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-   -   12V Battery Question Please (https://ecorenovator.org/forum/showthread.php?t=3602)

bte52 04-02-14 05:12 PM

12V Battery Question Please
 
I recently decided that I wanted to delve into the world of solar energy. Ultimately, I would like to have our home totally off the grid, however, one has to start somewhere. I live in Salisbury, MD 21804 and gave myself a budget of $450 to assemble a portable setup to use on my deck and in the even of a power outage. Please be advised that I am by no means an expert and I have little experince with things electrical. I do follow directions well and am handy around the house. I spent hours and hours reseraching, watching YouTube videos and reading articles on this subject.

I purchased this panel from eco-worthy.com: 100W (2*50W) 12V folding mono solar panel with 15A solar charge controller:



I also purchased a GT Power Watt Meter and Power Bright 1100 Watt AC DC Inverter.

I probably put the wagon in front of the horse but I purchased a battery today and this is the only part of this system that I'm not sure of. I purchased a Deka Batteries EPM DC27 with these specs: 715ca, 200m@23a90ah cycle. Do you guys think this battery will be OK with my setup? Any help or suggestins would be greatly apprciated. BTW, I came in over budget at $510 including a $13 core charge on the battery :-)

Thank You,
Ed

OffGridKindaGuy 04-02-14 08:21 PM

Fantastic! Great little set up to learn with. It has its limitations but with that GT Power Watt Meter handy, you'll learn what you can do with it..

I researched the battery and it has ~100 aHr. of reserve. If you're careful and don't drain the battery any less than 25% of its total rating, you'll get the longest amount of service from it. (25 aHr. Maximum) That Power Watt Meter will help you keep an eye on the usage..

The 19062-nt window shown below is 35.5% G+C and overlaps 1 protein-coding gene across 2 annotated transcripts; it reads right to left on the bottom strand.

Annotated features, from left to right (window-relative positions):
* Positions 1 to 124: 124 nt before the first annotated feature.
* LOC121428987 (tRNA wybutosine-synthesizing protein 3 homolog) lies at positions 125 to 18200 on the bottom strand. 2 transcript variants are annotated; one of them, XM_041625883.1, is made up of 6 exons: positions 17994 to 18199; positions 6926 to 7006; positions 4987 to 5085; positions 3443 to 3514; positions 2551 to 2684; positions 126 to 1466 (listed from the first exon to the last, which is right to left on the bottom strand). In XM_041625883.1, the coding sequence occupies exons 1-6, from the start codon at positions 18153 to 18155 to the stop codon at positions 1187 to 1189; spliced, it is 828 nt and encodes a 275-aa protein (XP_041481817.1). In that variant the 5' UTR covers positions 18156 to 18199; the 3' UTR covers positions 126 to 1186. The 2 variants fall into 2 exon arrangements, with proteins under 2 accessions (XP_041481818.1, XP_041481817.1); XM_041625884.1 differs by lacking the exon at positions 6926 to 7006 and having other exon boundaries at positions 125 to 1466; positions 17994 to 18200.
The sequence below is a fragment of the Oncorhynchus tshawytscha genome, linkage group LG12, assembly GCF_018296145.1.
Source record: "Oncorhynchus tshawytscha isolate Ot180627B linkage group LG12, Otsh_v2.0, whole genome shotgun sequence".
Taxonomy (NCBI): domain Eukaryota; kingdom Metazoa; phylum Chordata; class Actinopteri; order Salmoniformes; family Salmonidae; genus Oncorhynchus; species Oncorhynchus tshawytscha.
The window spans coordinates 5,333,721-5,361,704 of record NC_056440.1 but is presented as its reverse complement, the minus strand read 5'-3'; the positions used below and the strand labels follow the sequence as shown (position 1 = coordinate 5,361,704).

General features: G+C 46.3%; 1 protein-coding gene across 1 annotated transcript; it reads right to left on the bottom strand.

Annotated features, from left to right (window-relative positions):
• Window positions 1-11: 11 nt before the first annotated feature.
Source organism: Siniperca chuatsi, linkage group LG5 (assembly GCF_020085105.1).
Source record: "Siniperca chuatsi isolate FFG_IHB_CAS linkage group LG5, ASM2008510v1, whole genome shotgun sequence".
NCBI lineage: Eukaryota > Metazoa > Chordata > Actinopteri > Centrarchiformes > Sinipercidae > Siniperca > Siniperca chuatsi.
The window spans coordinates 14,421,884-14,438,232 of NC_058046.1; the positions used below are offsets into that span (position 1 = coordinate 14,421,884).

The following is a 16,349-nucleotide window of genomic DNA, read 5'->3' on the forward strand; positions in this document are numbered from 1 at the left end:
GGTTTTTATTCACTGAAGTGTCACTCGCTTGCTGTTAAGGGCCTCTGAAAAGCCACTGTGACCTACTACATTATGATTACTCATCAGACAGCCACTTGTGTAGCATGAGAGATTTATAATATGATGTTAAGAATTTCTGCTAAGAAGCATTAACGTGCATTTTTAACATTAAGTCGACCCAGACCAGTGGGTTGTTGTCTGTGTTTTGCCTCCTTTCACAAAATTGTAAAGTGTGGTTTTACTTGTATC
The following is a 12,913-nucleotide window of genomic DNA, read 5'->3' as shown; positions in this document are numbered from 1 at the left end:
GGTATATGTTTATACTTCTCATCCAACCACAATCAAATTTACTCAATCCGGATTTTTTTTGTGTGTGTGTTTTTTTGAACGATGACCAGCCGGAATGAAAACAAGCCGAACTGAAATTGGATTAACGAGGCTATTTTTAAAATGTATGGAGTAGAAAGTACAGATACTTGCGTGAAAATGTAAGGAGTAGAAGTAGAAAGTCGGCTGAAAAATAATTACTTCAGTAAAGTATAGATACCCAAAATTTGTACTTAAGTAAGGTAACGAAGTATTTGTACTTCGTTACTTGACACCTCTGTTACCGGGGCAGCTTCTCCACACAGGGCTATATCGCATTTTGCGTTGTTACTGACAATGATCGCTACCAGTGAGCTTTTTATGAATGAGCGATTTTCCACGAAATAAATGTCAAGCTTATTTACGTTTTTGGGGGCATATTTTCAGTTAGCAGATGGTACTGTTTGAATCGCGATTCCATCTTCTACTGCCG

Keep in mind that the inverter can/will eat the battery up really fast! It's a 10 to 1 ratio. It takes 10 amps of the 12 volt battery to make 1 amp of 120 V.A.C.

Congrats and have fun learning!

ecomodded 04-02-14 11:03 PM

giving that more battery storage

you should match your battery storage closer to your panels output level or you will be forced to burn off or use the excess power as its being produced , and that may be wasteful.
if your not using your panel to its full ability that should be rectified as part of your education before you move on.

my guess is 4-6 batteries.

bte52 04-03-14 06:28 AM

Thank you very much

bte52 04-03-14 09:31 AM

Quote:

Originally Posted by ecomodded (Post 37330)
giving that more battery storage

you should match your battery storage closer to your panels output level or you will be forced to burn off or use the excess power as its being produced , and that may be wasteful.
if your not using your panel to its full ability that should be rectified as part of your education before you move on.

my guess is 4-6 batteries.

I thought that I would relate some of the specs of the solar panel (2 50W in series)

Related Power 100W
Vop = 17.9V
Working Current (lop) = 5.59A
Output Tolerance = +/-3%

ecomodded 04-04-14 12:01 AM

some links that will help understand it and size it